Measuring New Product Workmanship

Charts such as the one shown in Figure 8-1 are used to track new product quality and workmanship in test management. This particular chart shows quantities of defects in the following categories for a new product called "SAV" for this example: missing part, wrong part, misaligned part, lifted pads, damaged part, long leads, and other. Failure quantities, shown as dark gray vertical bars, are under FMEA standards (FMEA standard tests a product until it fails—to test product failure points); quantities shown in a light gray vertical bars are test results under customer requirement standards. In this example, failures attributed to wrong part, damaged part, and misaligned parts appear to be major failure categories under customer requirement testing and FMEA testing.

Product failure indicators like these must be tested under at least two conditions—those that test product performance against specifications under customer conditions, and those that test the limits of product performance under FMEA studies.

If verified through retesting, the source(s) of these product failures are investigated using root cause analysis. Root cause analysis uses the fish bone diagram shown in Figure 8-2 to get at the root of the failure. A small group of product team members is gathered to brainstorm root causes and to drill deeper until the real cause is uncovered. In the following case, it was determined that the root causes could be associated with misaligned parts:

SAV Workmanship

SAV Workmanship

Figure 8-1 New product SAV test results.

1. Supplier quality—is a supplied part misaligned, and could the misalignment be due to a contractor error?

2. Design—is the design of the new product defective, and does it lead to misalignment of parts due to errors in tolerances?

3. Assembly—is the assembly process at the heart of misalignment, e.g., assemblers are not correctly assembling parts?

4. Training—is the lack of training of designers, developers, and/or assemblers the problem?

Figure 8-2 Fish bone diagram for root causes.

5. Test protocol—is the test protocol correct, and does the test process and equipment fit the test?

6. Other—new source, unspecified.

Let's say it is confirmed in another production and testing of a prototype after this analysis that the source of the misaligned part was found to be assembly and training related. The team found that the particular assembler who assembled the defected product was not aware of an alignment technique designed into the product, and this was not communicated to him in training. Drilling down deeper into that root cause, it was found that the training did not occur because the assembler had already been "checked out" by quality control on this assembly procedure; however, when asked about it, the assembler indicated that he had never seen the assembly procedure. More investigation found that quality control routinely checked veteran assemblers out on new product procedures without actually confirming that the training occurred.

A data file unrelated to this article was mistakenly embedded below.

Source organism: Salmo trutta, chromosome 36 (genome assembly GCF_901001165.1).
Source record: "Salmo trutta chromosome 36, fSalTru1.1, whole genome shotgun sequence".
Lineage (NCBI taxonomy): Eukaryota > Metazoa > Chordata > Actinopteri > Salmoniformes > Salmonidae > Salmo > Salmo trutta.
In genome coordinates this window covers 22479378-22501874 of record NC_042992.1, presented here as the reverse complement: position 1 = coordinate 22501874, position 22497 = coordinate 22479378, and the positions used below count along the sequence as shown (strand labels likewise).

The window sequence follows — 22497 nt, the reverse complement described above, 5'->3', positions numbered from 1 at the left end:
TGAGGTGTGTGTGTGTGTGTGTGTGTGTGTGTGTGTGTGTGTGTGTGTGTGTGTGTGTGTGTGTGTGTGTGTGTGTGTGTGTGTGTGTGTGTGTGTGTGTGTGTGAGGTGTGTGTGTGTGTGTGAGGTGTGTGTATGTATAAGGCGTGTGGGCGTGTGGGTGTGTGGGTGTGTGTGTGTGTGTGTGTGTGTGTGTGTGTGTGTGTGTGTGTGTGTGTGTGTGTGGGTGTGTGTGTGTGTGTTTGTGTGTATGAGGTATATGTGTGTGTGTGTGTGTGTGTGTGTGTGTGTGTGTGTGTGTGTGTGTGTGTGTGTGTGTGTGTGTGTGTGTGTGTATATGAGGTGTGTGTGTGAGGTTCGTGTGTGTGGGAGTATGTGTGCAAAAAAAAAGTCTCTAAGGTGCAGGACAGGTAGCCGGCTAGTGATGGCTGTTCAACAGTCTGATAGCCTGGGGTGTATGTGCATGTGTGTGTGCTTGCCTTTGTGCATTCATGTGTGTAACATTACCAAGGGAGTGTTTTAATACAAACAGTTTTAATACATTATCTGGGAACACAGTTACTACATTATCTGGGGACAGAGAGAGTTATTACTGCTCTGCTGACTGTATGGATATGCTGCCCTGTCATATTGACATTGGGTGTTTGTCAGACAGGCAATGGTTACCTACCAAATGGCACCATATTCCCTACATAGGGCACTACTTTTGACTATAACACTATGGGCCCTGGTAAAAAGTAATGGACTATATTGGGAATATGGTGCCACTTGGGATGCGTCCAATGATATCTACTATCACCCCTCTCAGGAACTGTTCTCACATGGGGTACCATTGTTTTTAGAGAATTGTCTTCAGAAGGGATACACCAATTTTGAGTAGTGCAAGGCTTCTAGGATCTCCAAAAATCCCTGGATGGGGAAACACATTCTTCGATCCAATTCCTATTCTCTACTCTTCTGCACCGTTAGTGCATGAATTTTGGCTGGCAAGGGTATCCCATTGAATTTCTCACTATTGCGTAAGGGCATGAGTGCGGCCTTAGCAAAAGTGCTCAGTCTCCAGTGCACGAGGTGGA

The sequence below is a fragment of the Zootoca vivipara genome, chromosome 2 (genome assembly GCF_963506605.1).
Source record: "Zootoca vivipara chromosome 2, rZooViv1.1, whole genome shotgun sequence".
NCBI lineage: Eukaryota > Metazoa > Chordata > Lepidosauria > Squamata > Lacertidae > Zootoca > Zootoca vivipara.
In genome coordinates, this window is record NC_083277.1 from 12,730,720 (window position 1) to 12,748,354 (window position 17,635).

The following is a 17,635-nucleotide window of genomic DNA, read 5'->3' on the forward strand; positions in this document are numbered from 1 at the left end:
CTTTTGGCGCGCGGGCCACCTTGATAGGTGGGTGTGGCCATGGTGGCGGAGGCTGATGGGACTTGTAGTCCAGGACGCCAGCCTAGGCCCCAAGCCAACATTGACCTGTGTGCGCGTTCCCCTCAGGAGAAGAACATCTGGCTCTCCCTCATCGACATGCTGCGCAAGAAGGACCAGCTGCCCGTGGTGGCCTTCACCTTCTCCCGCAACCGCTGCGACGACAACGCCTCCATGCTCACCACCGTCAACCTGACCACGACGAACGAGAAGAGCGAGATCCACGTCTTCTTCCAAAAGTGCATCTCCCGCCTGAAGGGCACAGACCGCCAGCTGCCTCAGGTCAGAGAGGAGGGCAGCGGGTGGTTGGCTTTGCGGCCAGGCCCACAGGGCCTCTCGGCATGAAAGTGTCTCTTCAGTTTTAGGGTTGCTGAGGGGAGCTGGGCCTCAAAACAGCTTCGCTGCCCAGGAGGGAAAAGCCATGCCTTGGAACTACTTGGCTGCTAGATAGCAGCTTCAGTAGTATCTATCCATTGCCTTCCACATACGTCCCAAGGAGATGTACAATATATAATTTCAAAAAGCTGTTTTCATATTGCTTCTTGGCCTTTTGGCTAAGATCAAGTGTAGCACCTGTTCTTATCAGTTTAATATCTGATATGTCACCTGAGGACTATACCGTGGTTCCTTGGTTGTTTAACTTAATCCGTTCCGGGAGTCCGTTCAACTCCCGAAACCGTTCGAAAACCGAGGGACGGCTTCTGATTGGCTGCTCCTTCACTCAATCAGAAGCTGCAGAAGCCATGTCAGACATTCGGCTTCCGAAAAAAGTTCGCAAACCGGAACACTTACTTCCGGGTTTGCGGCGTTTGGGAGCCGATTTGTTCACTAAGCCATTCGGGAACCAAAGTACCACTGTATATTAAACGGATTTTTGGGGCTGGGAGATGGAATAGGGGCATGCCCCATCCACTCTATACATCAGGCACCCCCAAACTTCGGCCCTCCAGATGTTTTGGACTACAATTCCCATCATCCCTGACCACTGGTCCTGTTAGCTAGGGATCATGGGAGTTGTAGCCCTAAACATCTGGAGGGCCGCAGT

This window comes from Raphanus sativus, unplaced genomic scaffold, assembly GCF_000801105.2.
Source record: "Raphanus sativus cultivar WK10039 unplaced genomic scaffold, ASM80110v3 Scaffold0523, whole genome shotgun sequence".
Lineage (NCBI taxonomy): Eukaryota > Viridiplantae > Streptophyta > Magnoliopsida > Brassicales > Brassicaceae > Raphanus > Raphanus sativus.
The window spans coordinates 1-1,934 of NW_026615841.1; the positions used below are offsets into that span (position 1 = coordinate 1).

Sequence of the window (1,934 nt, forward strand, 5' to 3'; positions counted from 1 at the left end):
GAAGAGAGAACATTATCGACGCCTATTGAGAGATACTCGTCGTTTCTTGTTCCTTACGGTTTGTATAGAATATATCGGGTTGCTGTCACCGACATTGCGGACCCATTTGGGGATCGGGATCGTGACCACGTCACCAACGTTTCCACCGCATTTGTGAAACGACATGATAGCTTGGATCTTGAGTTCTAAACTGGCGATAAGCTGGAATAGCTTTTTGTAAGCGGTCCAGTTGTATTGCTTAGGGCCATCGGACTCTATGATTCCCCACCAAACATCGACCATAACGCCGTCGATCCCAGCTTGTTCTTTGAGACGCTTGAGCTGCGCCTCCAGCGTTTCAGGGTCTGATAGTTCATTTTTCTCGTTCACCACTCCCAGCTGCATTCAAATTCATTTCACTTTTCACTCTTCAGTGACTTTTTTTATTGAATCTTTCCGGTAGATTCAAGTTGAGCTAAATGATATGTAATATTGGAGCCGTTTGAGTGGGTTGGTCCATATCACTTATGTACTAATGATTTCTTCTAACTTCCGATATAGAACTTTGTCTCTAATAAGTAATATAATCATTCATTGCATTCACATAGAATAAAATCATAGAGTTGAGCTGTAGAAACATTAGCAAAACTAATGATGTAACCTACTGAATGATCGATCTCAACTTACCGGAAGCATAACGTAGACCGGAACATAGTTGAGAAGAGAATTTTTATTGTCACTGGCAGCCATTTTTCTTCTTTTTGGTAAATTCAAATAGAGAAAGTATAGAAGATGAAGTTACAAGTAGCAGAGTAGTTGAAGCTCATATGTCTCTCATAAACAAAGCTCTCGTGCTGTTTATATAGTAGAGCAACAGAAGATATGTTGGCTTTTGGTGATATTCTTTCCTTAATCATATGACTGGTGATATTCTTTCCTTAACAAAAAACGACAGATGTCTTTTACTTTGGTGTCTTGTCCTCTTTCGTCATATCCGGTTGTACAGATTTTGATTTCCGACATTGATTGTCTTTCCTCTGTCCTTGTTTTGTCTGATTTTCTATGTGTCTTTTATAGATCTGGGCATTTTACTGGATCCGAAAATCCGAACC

In this case, corrective action was taken in quality control by replacing the inspection engineer responsible for checking out the assembler on this procedure.

A similar analysis is conducted for wrong parts and damaged parts. The moral of this story is twofold:

1. Product performance problems are rarely simply technical or simply organizational or managerial. They often involve technical and organizational elements and are resolved through action on both fronts. Good measurement of new product performance can uncover technical and organizational/ management issues in product quality. Unless project management insists on this kind of inquiry when these Six Sigma-type violations occur in test management, they will likely remain uncovered.

2. Unless the testing and measurement process is constrained by goals or standards, e.g., product specifications or FMEA standards, the process has no firm ground to declare the product fit for use.

Project Management Made Easy

Project Management Made Easy

What you need to know about… Project Management Made Easy! Project management consists of more than just a large building project and can encompass small projects as well. No matter what the size of your project, you need to have some sort of project management. How you manage your project has everything to do with its outcome.

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